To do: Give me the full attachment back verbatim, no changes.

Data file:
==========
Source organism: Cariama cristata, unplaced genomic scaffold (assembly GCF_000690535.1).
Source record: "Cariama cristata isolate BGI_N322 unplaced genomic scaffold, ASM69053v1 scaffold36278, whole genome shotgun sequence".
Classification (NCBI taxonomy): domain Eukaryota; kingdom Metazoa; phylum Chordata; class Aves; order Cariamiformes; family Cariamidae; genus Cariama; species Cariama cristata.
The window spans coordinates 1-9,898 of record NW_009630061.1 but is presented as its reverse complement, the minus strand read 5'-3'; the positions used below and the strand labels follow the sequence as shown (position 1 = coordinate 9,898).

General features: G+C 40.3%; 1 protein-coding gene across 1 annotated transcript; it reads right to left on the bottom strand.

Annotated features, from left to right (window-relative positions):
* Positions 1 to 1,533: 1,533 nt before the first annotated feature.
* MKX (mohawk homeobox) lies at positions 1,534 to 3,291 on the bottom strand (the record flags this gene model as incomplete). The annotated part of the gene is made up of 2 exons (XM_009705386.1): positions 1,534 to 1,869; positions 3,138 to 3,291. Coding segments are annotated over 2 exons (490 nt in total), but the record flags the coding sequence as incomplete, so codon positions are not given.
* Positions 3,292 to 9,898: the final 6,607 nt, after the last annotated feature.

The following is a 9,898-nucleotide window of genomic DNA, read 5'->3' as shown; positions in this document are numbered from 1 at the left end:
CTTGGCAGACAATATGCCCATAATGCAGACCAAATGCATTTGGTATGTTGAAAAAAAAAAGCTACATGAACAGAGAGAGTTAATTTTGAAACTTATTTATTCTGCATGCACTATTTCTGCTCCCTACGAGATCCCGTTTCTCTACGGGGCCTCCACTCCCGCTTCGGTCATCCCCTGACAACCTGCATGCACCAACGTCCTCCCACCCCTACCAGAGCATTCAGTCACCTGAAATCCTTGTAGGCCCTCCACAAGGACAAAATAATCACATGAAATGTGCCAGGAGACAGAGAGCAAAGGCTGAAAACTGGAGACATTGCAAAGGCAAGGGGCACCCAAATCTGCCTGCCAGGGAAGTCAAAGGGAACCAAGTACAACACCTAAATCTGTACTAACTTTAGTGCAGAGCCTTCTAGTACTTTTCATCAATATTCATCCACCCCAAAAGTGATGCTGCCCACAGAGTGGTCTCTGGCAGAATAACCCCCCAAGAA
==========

Source organism: Cariama cristata, unplaced genomic scaffold (assembly GCF_000690535.1).
Source record: "Cariama cristata isolate BGI_N322 unplaced genomic scaffold, ASM69053v1 scaffold36278, whole genome shotgun sequence".
Classification (NCBI taxonomy): domain Eukaryota; kingdom Metazoa; phylum Chordata; class Aves; order Cariamiformes; family Cariamidae; genus Cariama; species Cariama cristata.
The window spans coordinates 1-9,898 of record NW_009630061.1 but is presented as its reverse complement, the minus strand read 5'-3'; the positions used below and the strand labels follow the sequence as shown (position 1 = coordinate 9,898).

General features: G+C 40.3%; 1 protein-coding gene across 1 annotated transcript; it reads right to left on the bottom strand.

Annotated features, from left to right (window-relative positions):
* Positions 1 to 1,533: 1,533 nt before the first annotated feature.
* MKX (mohawk homeobox) lies at positions 1,534 to 3,291 on the bottom strand (the record flags this gene model as incomplete). The annotated part of the gene is made up of 2 exons (XM_009705386.1): positions 1,534 to 1,869; positions 3,138 to 3,291. Coding segments are annotated over 2 exons (490 nt in total), but the record flags the coding sequence as incomplete, so codon positions are not given.
* Positions 3,292 to 9,898: the final 6,607 nt, after the last annotated feature.

The following is a 9,898-nucleotide window of genomic DNA, read 5'->3' as shown; positions in this document are numbered from 1 at the left end:
CTTGGCAGACAATATGCCCATAATGCAGACCAAATGCATTTGGTATGTTGAAAAAAAAAAGCTACATGAACAGAGAGAGTTAATTTTGAAACTTATTTATTCTGCATGCACTATTTCTGCTCCCTACGAGATCCCGTTTCTCTACGGGGCCTCCACTCCCGCTTCGGTCATCCCCTGACAACCTGCATGCACCAACGTCCTCCCACCCCTACCAGAGCATTCAGTCACCTGAAATCCTTGTAGGCCCTCCACAAGGACAAAATAATCACATGAAATGTGCCAGGAGACAGAGAGCAAAGGCTGAAAACTGGAGACATTGCAAAGGCAAGGGGCACCCAAATCTGCCTGCCAGGGAAGTCAAAGGGAACCAAGTACAACACCTAAATCTGTACTAACTTTAGTGCAGAGCCTTCTAGTACTTTTCATCAATATTCATCCACCCCAAAAGTGATGCTGCCCACAGAGTGGTCTCTGGCAGAATAACCCCCCAAGAA